Alex Browne photo At Monday night’s meeting, Coun. Scott Kristjanson suggested calling a halt to the Memorial Park upgrade until a public review had been completed, but White Rock council ultimately approved an additional $741,980 ‘adjustment’ for the project.

Alex Browne photo At Monday night’s meeting, Coun. Scott Kristjanson suggested calling a halt to the Memorial Park upgrade until a public review had been completed, but White Rock council ultimately approved an additional $741,980 ‘adjustment’ for the project.

White Rock ‘caught between two ideologies’

Council approves further spending on Memorial Park, balks at water rate increase

White Rock’s newly elected council found itself wrestling with thorny money problems Monday evening, partly as a result of being – as Coun. Helen Fathers described it – “caught between two ideologies.”

In separate reports from city staff, council received requests to approve an additional $741,980 for the Memorial Park upgrade and to authorize 2019 water rates that would represent an 8.5 per cent increase.

Both involved costs incurred by the previous council – including borrowing for the water system – that came in for criticism from members of council’s Democracy Direct majority, although councillors underlined that they weren’t shooting the messengers, who included city manager Dan Bottrill, engineering director Jim Gordon and financial services director Sandra Kurylo.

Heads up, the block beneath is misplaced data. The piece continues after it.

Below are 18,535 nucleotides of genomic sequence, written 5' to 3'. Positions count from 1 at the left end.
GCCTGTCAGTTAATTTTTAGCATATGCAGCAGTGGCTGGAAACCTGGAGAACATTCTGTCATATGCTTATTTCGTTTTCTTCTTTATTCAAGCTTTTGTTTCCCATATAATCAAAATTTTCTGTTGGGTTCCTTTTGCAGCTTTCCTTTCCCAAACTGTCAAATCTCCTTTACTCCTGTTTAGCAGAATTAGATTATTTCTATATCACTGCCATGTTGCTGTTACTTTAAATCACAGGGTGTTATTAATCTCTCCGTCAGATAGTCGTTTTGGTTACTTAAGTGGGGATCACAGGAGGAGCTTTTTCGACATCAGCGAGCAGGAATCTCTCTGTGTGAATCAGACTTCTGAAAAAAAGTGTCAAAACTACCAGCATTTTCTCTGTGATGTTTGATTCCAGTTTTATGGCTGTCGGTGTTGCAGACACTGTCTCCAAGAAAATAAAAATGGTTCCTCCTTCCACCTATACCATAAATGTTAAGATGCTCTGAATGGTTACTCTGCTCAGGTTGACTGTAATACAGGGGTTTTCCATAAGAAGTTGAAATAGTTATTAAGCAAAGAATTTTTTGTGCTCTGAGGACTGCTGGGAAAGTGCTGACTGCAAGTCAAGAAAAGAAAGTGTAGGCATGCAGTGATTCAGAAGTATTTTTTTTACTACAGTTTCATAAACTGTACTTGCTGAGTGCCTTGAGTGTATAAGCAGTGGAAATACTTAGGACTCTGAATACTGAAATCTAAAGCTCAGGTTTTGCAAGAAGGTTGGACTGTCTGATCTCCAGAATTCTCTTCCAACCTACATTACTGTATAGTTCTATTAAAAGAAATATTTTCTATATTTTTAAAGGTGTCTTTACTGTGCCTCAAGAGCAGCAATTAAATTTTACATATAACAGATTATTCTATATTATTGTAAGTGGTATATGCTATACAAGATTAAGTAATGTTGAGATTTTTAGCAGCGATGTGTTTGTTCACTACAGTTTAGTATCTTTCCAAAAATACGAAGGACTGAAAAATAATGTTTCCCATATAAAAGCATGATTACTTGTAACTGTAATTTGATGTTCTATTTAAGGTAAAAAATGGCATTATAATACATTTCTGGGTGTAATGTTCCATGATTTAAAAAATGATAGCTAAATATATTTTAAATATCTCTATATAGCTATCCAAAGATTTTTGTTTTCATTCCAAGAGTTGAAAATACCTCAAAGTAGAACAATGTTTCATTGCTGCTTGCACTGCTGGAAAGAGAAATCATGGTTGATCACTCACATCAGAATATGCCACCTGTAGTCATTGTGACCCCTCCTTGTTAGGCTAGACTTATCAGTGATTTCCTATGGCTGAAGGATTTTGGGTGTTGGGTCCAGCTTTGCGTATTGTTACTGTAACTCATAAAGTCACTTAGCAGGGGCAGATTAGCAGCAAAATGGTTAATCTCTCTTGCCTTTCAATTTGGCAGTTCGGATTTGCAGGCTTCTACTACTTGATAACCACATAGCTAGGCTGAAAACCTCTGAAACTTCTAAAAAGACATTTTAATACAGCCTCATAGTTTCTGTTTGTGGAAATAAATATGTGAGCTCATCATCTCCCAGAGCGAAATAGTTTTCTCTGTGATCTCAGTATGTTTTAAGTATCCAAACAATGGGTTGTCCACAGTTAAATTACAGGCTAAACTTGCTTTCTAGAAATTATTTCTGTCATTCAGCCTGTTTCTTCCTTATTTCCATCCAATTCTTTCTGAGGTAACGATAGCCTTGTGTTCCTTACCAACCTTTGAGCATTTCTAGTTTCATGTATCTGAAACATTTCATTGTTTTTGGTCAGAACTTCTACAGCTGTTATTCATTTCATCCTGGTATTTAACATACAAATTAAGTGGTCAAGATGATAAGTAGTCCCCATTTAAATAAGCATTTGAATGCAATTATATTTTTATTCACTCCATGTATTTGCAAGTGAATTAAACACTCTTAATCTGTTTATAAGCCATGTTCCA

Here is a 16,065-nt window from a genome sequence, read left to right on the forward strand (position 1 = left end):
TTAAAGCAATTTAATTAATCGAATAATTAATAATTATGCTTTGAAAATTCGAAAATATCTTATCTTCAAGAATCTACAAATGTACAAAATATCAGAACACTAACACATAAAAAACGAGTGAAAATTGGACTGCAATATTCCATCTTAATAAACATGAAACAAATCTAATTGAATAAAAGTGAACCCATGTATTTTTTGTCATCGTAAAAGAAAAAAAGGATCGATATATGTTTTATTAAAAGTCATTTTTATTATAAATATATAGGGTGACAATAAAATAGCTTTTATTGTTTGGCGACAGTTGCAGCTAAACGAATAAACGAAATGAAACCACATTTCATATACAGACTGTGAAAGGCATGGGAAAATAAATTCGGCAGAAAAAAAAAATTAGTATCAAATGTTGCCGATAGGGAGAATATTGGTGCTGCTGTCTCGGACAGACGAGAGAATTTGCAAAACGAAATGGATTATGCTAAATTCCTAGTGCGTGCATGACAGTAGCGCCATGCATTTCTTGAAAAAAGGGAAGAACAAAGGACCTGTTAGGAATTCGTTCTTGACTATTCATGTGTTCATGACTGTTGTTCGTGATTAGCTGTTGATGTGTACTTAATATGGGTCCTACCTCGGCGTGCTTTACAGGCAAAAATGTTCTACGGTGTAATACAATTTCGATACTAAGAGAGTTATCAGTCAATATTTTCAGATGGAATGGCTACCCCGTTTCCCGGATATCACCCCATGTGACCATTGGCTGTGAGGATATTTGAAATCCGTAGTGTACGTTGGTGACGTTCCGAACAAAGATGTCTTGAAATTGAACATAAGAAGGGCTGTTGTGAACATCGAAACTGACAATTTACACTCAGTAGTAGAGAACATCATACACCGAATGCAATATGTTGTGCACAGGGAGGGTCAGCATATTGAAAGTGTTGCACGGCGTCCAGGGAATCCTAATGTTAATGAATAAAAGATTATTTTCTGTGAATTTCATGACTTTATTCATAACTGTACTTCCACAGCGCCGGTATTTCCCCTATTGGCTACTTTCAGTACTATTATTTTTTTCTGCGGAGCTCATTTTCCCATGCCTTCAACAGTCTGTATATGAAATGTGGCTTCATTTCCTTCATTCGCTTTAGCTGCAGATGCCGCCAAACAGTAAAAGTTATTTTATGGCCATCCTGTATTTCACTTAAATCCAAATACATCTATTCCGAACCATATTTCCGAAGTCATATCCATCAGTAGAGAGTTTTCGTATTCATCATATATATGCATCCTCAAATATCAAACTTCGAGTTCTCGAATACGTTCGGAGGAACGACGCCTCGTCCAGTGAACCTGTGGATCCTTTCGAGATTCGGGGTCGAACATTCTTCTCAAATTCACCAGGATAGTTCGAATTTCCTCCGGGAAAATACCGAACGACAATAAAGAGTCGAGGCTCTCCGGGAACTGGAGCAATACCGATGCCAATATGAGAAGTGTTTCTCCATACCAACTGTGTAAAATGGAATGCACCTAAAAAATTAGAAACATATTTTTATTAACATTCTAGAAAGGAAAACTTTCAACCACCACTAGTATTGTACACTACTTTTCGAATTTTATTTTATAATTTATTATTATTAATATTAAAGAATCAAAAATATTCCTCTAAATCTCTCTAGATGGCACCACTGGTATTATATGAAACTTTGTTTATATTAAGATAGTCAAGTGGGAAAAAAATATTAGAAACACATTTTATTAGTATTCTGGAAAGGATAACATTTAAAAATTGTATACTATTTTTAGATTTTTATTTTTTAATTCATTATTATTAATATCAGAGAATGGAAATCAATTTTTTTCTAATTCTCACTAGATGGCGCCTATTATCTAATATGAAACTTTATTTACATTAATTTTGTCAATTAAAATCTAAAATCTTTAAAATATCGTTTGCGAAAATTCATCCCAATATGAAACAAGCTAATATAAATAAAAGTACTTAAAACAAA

Ultimately council approved the Memorial Park funds – partly anticipated, negotiated payments to adjust for delays in the project not caused by contractor Fricia Construction – in a split vote, with Coun. Scott Kristjanson opposed, after Mayor Darryl Walker pointed out it would be unfair to residents and businesses to stall the project further.

Kristjanson had argued for investigating the options of stopping work on the project.

“I’m worried about the cost and whether we’re getting what we want,” Kristjanson said. “I went and talked to hundreds of people, and I could name one person who is happy about this, and five online who are happy about what we’re getting for our money. I personally can’t condone spending another dollar until we have a public review.”

Fathers noted the city had already received legal advice that it is obligated to pay the costs.

“This contract is caught between two ideologies and visions of council,” she said.

Walker cautioned council.